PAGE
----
Failaka Island has many interesting archaeological sites, but certainly the most iconic is the Hellenistic Temple, which appears on the 1KD bill. According to UNESCO, the Hellenistic Fortress (Tell Sae’ed F5) dates back to the 3rd century BCE. The Hellenistic Fortress is semi square structure with approximately 60 meters long on each side, with a tower in each corner. The fortress’s southern main gate was secured by a large tower, while the eastern smaller gate was secured by two towers. The fortress included two temples; Temple A and Temple B. Temple A, built in an Ionic style structure constructed with fine cuts and imported rocks and was used for worshipping the God Artemis. In this temple, pillars with Persian decorated bases can be found. In the entrance of Temple A, Ikaros’s slab-stone stands with a 44 Latin line scripted on limestone known as the source of guidance for the island’s rules of the law of the land.” The photos below from this flickr account.
From John Hopkins, taken during a 1974 archaeological dig. The set of photos included one of Theresa Howard Carter standing in front of a painting, which I am told is the work of Abdullah Algassar.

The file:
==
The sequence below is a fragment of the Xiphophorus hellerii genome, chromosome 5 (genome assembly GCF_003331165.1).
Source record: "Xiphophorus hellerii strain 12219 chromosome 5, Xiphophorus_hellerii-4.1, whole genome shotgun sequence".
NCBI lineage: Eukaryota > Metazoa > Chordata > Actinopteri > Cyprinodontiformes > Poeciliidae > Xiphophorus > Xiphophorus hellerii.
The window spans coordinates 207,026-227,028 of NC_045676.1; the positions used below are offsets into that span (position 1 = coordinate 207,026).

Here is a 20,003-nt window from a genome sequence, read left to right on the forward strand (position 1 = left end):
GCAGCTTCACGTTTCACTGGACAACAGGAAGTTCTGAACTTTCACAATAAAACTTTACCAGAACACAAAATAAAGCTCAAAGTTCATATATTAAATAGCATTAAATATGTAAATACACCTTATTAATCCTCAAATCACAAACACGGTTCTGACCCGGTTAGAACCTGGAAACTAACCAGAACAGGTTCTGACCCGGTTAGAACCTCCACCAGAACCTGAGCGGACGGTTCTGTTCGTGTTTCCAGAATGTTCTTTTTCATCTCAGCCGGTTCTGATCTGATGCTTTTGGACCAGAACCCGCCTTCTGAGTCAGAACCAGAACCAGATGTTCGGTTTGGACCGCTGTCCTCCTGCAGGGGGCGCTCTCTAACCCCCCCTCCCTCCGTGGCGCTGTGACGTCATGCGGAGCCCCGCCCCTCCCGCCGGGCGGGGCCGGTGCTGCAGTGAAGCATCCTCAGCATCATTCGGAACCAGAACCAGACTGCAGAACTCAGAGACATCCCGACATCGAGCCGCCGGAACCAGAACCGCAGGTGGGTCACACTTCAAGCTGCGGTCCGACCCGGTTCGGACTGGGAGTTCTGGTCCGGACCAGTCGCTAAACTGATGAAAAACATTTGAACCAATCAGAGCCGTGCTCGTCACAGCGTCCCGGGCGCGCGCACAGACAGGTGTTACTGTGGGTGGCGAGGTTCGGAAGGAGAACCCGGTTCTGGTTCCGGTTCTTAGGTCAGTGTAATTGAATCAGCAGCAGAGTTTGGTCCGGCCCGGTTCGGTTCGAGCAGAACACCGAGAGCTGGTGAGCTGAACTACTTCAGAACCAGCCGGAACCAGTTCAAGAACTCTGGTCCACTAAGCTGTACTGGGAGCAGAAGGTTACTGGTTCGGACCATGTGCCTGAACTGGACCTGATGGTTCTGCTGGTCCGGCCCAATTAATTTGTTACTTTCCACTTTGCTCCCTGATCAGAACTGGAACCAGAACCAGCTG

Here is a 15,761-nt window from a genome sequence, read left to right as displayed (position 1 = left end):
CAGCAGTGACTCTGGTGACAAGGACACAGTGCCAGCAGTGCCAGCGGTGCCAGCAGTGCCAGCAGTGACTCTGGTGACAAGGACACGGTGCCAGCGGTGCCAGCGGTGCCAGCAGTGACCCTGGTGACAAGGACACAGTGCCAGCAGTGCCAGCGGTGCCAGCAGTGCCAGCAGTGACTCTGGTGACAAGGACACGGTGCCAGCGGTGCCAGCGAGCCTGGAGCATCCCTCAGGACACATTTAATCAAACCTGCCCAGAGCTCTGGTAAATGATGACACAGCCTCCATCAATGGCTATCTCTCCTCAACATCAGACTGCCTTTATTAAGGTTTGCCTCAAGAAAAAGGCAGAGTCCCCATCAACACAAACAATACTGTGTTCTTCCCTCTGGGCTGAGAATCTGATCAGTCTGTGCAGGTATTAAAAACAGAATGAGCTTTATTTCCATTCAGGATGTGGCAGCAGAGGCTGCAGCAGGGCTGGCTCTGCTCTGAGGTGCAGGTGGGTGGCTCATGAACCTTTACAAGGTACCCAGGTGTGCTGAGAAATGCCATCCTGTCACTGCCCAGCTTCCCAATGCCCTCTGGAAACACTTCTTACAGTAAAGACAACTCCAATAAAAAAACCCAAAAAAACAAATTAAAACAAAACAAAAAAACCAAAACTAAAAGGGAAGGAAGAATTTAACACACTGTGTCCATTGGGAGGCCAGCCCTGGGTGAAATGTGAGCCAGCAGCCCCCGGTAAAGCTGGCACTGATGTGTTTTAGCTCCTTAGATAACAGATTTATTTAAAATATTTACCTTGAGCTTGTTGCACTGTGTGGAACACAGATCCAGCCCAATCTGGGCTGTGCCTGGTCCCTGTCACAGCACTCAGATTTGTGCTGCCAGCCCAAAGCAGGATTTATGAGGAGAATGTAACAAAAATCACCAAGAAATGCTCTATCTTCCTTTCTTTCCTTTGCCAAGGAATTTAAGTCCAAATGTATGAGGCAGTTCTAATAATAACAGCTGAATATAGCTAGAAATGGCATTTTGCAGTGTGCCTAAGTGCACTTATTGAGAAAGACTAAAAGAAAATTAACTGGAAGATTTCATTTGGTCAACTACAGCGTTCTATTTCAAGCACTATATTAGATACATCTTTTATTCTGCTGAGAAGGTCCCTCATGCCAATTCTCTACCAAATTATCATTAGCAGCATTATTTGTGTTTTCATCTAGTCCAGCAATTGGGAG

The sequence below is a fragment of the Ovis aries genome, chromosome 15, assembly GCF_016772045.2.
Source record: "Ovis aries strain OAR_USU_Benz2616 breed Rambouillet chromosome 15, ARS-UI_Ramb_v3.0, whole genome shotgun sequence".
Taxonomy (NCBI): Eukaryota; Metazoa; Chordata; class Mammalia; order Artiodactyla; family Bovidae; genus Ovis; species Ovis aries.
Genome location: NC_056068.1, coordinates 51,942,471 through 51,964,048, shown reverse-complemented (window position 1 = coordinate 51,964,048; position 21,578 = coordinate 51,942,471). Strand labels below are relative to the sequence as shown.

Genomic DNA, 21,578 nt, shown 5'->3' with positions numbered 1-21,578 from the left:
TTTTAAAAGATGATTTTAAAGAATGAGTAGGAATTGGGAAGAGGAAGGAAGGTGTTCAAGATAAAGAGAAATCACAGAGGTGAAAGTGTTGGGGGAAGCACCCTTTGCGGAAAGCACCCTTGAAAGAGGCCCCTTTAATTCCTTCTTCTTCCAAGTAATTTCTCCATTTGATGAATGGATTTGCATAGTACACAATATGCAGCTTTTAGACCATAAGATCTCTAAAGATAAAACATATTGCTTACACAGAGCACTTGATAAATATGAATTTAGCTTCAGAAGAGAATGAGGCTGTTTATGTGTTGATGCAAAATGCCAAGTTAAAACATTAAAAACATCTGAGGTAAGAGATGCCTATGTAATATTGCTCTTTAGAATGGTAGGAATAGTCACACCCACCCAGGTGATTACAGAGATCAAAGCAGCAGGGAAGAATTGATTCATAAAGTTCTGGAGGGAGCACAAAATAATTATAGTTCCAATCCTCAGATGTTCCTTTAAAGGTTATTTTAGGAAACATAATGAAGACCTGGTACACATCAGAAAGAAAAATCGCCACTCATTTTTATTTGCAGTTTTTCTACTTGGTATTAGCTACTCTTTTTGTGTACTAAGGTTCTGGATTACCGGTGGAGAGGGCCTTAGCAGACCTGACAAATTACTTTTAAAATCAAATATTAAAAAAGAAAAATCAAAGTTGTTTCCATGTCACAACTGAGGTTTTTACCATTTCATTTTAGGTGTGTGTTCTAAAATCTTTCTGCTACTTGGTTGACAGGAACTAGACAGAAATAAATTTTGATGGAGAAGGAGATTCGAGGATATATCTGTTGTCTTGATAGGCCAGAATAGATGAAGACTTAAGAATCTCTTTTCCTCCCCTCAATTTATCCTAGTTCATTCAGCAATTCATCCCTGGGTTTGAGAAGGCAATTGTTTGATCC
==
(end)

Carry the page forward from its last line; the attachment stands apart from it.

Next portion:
From The Danish Archaeology Expedition to Kuwait (1958 – 1963): A Glimpse into the Archive of Moesgard Museum.
From the website Kuwait Philatelic:
From this flickr album:
[…] F5 Site (known locally as Tell Sa’id): in her work The Voice of the Oud, Jehan Rajab tells us that, “The first archaeological survey gave each site a distinctive name F1, F2, and so on. The two largest, highest tells known as Sa’ad and Sa’id became F3 and F5. According to local mythology two brothers named Sa’ad and Sa’id had a sister named Sa’adeh. Rumor circulated amongst the local community accusing her of immoral behavior and her angry brothers banished her to an isolated spot in the north of the island. There she had died of thirst and starvation. To the utter horror of the brothers, they discovered that she had been wrongly accused and was innocent. Guilt and remorse drove them to the south of the island to the ghostly ruins of ancient settlements. Each chose a Tell where they sought repentance in their solitude and in their turn, they starved to death and were buried on top. From that time forth the three ancient Tells became known as Sa’ad, Sa’id, and Sa’adeh.” […]
[…] written in Greek translates as friendly.” During the time of the Seleucid Empire, Greeks built a fortress and temple on the island–which are perhaps the most iconic ruins today and appear on the 1KD […]